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Green

Biophilia Or Bust? Ecology Is Not About Empathy For Other Living Creatures

When humans care about the natural world, it means revising our place in it and acting accordingly, not giving nature "rights and concessions" that are figments of our self-serving imagination.

Photo of a woman holding a dog's paw in Istanbul, Turkey

A good first step toward ecological change?

Brigitte LG Baptiste

-Essay-

BOGOTÁ — One of the most contradictory elements in the human condition is the dual ability to be moved by or remain indifferent to the suffering of creatures. The poverty starkly evident on city streets for as long as there have been cities prompted the creation of welfare systems just as soon as institutions emerged. Today, those systems fall short of the needs of our collective welfare, which we now recognize as vulnerable for depending on the state of natural ecosystems.

The structural inequities and injustice we see require political decisions, but also pose challenges of coexistence in our day-to-day lives. We must thus act on the basis of compassion and empathy, even if such concepts may be understood differently, as the histories of the great religions and their critics illustrate.

Talking of compassion from the scientific perspective (always said to be heartless) or from the perspective of social ideologies are not the same.


Ideologies have frameworks in which convictions are turned into acts of solidarity, equity or charity. And we know there is a gap between sympathy and action, or significant and meaningless action like changing governments to change nothing else. Has the self-defeating gap between empathy and action affected our ecological sense?

The problem with compassion

The problem with empathy is its tendency to be sucked into the vast business of sermonizing and publicity wherein we lose sight of the complexity of issues. We come to infantilize our relations with other creatures, and ultimately view the ecosystem in which we live as a friend. A motherly (but not feminine) Earth gives us its blessings if we want them, chastises the ill-behaved and can make us feel guilty.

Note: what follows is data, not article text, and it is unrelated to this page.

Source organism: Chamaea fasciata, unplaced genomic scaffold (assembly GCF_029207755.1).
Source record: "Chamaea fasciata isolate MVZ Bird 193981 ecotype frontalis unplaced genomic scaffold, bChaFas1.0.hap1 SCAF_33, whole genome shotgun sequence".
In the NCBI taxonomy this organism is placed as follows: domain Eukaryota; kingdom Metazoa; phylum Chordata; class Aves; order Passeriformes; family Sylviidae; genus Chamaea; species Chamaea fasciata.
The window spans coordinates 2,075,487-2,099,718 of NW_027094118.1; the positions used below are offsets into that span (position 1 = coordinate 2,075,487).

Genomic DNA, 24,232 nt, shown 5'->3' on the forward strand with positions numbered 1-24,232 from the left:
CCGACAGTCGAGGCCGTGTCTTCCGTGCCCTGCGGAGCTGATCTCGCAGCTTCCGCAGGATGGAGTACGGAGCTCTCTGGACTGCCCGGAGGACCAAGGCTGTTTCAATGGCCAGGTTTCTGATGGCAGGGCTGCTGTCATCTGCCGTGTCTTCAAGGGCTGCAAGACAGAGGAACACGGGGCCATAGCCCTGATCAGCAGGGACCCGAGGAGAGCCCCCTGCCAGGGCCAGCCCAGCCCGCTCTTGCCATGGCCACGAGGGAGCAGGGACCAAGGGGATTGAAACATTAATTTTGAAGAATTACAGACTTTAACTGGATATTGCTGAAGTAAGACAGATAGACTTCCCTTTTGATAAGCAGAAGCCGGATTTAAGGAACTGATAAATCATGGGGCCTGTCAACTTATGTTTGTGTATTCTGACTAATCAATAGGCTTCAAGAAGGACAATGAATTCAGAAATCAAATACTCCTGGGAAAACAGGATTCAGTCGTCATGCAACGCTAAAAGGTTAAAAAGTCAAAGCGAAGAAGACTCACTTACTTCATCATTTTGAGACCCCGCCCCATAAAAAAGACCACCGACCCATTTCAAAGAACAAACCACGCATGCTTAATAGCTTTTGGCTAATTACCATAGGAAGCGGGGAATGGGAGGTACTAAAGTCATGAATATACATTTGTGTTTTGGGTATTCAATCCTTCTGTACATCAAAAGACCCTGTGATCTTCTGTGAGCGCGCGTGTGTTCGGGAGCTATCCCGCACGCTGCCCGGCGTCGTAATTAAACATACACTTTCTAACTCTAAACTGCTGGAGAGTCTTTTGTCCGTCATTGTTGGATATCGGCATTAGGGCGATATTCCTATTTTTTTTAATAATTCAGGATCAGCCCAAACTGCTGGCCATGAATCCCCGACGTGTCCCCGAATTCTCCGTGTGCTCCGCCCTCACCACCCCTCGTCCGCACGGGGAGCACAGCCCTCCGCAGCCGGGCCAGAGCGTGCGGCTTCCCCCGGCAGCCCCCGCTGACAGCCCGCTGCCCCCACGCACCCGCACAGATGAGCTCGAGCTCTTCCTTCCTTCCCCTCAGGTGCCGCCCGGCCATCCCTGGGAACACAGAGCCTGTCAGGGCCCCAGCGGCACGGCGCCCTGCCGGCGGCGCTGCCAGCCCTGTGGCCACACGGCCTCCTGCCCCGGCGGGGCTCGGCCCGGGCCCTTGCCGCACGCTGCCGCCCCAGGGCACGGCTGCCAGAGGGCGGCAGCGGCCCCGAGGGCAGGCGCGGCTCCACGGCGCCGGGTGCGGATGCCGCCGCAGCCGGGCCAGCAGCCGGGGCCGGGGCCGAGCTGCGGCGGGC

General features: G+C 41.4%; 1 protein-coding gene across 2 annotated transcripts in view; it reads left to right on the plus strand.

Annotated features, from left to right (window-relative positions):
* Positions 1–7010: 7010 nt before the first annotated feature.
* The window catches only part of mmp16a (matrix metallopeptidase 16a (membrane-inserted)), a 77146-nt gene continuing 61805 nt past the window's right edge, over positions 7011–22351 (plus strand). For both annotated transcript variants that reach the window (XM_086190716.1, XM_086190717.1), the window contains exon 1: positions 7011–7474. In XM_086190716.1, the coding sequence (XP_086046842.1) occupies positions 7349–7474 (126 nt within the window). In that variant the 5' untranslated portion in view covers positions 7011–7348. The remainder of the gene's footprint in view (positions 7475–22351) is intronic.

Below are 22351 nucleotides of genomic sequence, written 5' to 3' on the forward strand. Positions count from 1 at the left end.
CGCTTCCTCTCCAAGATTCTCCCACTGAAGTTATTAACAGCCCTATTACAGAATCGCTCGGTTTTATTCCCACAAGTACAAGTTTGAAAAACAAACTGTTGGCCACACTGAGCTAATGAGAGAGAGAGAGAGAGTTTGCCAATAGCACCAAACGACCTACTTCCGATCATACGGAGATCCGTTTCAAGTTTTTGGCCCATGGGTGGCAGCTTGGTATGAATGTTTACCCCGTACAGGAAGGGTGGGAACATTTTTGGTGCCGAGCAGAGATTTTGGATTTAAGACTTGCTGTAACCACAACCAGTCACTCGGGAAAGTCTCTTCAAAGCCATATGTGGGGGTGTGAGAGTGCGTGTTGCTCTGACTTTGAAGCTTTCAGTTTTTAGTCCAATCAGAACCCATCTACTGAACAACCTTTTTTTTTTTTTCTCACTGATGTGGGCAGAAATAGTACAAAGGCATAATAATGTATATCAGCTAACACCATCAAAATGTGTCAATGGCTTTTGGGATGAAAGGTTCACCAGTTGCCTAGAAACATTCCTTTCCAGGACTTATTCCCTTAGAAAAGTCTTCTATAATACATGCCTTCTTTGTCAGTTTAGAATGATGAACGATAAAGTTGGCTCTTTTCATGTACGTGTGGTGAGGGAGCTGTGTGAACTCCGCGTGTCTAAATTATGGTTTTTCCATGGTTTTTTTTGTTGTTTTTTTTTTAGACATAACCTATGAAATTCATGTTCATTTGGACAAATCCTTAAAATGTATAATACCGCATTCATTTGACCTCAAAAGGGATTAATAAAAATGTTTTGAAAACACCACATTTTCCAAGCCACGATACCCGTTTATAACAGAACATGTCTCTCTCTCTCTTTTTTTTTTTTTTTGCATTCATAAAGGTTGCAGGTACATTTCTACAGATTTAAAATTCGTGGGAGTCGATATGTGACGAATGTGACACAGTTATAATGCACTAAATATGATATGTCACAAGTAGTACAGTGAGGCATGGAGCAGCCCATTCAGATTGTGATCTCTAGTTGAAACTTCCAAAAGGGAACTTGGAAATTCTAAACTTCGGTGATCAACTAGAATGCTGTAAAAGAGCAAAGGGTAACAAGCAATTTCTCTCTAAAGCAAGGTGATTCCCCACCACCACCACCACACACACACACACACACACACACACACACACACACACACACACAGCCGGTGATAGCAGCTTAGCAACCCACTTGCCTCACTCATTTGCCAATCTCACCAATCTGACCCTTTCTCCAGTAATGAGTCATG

Recognizing landscapes or rivers as sentient beings may elevate our conscience and sense of responsibility to them but also turns them into ineffective caricatures. Like the singing shrub shown on our television, Frailejón Ernesto Pérez. I admit he is lovable. If only he could encourage research into the highlands where the espeletia shrub grows, though in this land, he'll probably want to become a senator (and seeing some of our senators, frankly, why couldn't a shrub do the same job?).

Recognizing our responsibility in the world is more than discussing the rights of a bear.

Empathy for animals and rejection of their suffering, as components of biophilia, imply the ability to put ourselves in their place in the course of our regular or occasional interactions with creatures. This means enjoying our evolutionary kinship with all living beings to give meaning to our own existence.

Recognizing our responsibility in the world is more than shoddily humanizing our pets or discussing the rights of a bear (a neurotic, crowd-pleasing gesture, rather than empathetic). Domesticated animals have helped us reach our present, human stage, which, at the very least, demands that they be respected, as U.S. writer Donna Haraway observes.

What do compassion and empathy mean in the context of taking decisions on living with ecosystems? This is presently a debate distorted by emotions of urban dwellers, molded by schooling systems that rarely include the experience of living in anything resembling the woods. For we know that being what it is, nature would engulf us without further ado — or empathy.


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Geopolitics

Patronage Or Politics? What's Driving Qatar And Egypt Grand Rapprochement

For Cairo, Qatar had been part of an “axis of evil,” with anger directed at Al Jazeera, the main Qatari outlet, and others critical of Egypt after the Muslim Brotherhood ouster. But the vitriol is now gone, with the first ever visit by Egyptian President al-Sisi to Doha.

Egyptian President Abdel Fattah al-Sisi met with the Emir of Qatar in June 2022 in Cairo

Beesan Kassab, Daniel O'Connell, Ehsan Salah, Hazem Tharwat and Najih Dawoud

For the first time since coming to power in 2014, President Abdel Fattah al-Sisi traveled to Doha last month on an official visit, a capstone in a steadily building rapprochement between the two countries in the last year.

Not long ago, however, the photo-op capturing the two heads of state smiling at one another in Doha would have seemed impossible. In the wake of the Armed Forces’ ouster of the Muslim Brotherhood government in 2013, Qatar and Egypt traded barbs.

In the lexicon of the intelligence-controlled Egyptian press landscape, Qatar had been part of an “axis of evil” working to undermine Egypt’s stability. Al Jazeera, the main Qatari outlet, was banned from Egypt, but, from its social media accounts and television broadcast, it regularly published salacious and insulting details about the Egyptian administration.

But all of that vitriol is now gone.

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